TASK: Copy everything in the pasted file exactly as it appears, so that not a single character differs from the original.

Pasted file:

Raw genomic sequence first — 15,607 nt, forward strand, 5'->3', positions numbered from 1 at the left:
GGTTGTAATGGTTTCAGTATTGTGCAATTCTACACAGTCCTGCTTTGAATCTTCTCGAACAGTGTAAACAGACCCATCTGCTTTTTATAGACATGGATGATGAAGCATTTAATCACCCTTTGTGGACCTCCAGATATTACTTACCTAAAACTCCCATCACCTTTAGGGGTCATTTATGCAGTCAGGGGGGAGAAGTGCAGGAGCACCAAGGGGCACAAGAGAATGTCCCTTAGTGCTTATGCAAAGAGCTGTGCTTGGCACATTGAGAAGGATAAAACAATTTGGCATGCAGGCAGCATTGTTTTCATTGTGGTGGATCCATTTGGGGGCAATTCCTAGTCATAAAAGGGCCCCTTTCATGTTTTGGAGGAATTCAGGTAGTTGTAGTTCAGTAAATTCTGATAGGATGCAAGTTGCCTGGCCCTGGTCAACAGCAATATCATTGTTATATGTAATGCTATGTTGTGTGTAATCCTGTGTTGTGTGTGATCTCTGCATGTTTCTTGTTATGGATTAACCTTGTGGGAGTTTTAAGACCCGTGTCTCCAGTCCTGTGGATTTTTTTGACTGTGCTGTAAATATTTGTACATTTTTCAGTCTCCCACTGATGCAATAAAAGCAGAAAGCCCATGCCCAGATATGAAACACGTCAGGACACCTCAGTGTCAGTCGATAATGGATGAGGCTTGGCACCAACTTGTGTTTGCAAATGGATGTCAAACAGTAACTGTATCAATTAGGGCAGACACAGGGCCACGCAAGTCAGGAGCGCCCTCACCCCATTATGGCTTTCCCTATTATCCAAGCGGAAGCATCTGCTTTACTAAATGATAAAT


Raw genomic sequence first — 15,607 nt, forward strand, 5'->3', positions numbered from 1 at the left:
GGTTGTAATGGTTTCAGTATTGTGCAATTCTACACAGTCCTGCTTTGAATCTTCTCGAACAGTGTAAACAGACCCATCTGCTTTTTATAGACATGGATGATGAAGCATTTAATCACCCTTTGTGGACCTCCAGATATTACTTACCTAAAACTCCCATCACCTTTAGGGGTCATTTATGCAGTCAGGGGGGAGAAGTGCAGGAGCACCAAGGGGCACAAGAGAATGTCCCTTAGTGCTTATGCAAAGAGCTGTGCTTGGCACATTGAGAAGGATAAAACAATTTGGCATGCAGGCAGCATTGTTTTCATTGTGGTGGATCCATTTGGGGGCAATTCCTAGTCATAAAAGGGCCCCTTTCATGTTTTGGAGGAATTCAGGTAGTTGTAGTTCAGTAAATTCTGATAGGATGCAAGTTGCCTGGCCCTGGTCAACAGCAATATCATTGTTATATGTAATGCTATGTTGTGTGTAATCCTGTGTTGTGTGTGATCTCTGCATGTTTCTTGTTATGGATTAACCTTGTGGGAGTTTTAAGACCCGTGTCTCCAGTCCTGTGGATTTTTTTGACTGTGCTGTAAATATTTGTACATTTTTCAGTCTCCCACTGATGCAATAAAAGCAGAAAGCCCATGCCCAGATATGAAACACGTCAGGACACCTCAGTGTCAGTCGATAATGGATGAGGCTTGGCACCAACTTGTGTTTGCAAATGGATGTCAAACAGTAACTGTATCAATTAGGGCAGACACAGGGCCACGCAAGTCAGGAGCGCCCTCACCCCATTATGGCTTTCCCTATTATCCAAGCGGAAGCATCTGCTTTACTAAATGATAAAT